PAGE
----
The immediate increase in cases may be attributed to increased human exposure to mosquitoes. Tens of thousands of persons in the hurricane-affected region were living in damaged housing or were waiting outside for days to be evacuated. The sudden decrease in WNND cases in the hurricane-affected areas 3 weeks after landfall could be attributed to reduced human exposure caused by eventual evacuation and aerial application of insecticides. The increase in WNND incidence in 2006 might also be due to increased human-mosquito exposure as a result of mosquito larval habitat creation (root ball voids from fallen trees, and flooded abandoned swimming pools), continued substandard living conditions, and increased outdoor reconstruction activities.
Friday, October 7, 2016
The largest concentration of Zika cases in the United States is in and around Dade County, which may be spared the direct impact of the storm, but a huge rain event like Matthew quite obviously would leave massive amounts of standing water within which Aedes aegypti, the mosquito that carried the virus, could breed and thrive.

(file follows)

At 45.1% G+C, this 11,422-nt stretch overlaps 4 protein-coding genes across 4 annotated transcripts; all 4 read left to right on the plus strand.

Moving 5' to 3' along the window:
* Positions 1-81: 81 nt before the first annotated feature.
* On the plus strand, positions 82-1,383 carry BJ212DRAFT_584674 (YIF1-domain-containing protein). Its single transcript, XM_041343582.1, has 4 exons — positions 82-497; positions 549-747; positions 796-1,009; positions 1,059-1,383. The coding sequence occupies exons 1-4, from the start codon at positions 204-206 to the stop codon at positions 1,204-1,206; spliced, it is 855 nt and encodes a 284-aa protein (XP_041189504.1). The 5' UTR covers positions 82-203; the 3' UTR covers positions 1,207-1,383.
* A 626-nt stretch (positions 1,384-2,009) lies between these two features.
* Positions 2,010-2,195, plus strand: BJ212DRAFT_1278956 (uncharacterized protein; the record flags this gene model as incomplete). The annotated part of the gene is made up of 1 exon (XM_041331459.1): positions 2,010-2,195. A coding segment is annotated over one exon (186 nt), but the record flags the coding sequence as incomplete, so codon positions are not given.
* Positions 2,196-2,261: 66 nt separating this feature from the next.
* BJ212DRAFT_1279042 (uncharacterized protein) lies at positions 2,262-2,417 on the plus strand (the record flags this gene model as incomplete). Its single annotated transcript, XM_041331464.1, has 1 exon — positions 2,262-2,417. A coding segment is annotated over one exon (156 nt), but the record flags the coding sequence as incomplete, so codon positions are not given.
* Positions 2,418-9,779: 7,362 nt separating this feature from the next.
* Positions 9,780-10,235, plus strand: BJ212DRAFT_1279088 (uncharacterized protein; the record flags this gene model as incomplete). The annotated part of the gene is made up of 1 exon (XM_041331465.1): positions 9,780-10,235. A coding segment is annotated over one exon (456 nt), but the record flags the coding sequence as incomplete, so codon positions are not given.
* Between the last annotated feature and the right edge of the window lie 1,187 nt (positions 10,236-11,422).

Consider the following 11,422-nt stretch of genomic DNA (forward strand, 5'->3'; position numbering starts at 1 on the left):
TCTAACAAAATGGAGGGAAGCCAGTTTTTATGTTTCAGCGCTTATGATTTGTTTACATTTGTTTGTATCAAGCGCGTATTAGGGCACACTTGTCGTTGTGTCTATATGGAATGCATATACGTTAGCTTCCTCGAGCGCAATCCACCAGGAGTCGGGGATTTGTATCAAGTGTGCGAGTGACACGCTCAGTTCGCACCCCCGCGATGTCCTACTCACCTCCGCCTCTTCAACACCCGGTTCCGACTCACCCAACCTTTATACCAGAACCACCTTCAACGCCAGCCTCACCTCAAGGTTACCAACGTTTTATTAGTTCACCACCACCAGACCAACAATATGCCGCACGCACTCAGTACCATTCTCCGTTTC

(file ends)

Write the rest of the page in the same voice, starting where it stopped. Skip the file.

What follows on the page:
(A large part of the hot zone is at an elevation of nine feet above sea level. Some predictions have the area being inundated by a 12-foot storm surge.)
And it is not just puddles, either. Think about how water can pool in piles of debris, and in scattered wreckage. Think about endless heaps of worthless household junk. Think about thousands of evacuees leaving the current hot zones in and around Miami. Now think about all the crews coming from all over the country to help with the recovery effort over the next several months, walking amid the debris, turning it over in the heat that always follows a hurricane. Now think about all those crews going back to Iowa or Maine.
The most direct precedent probably is the experience of Hurricane Katrina in 2005. A 2008 report from the Centers for Disease Control demonstrated how the mosquito-borne West Nile virus spiked in the immediate aftermath of the storm.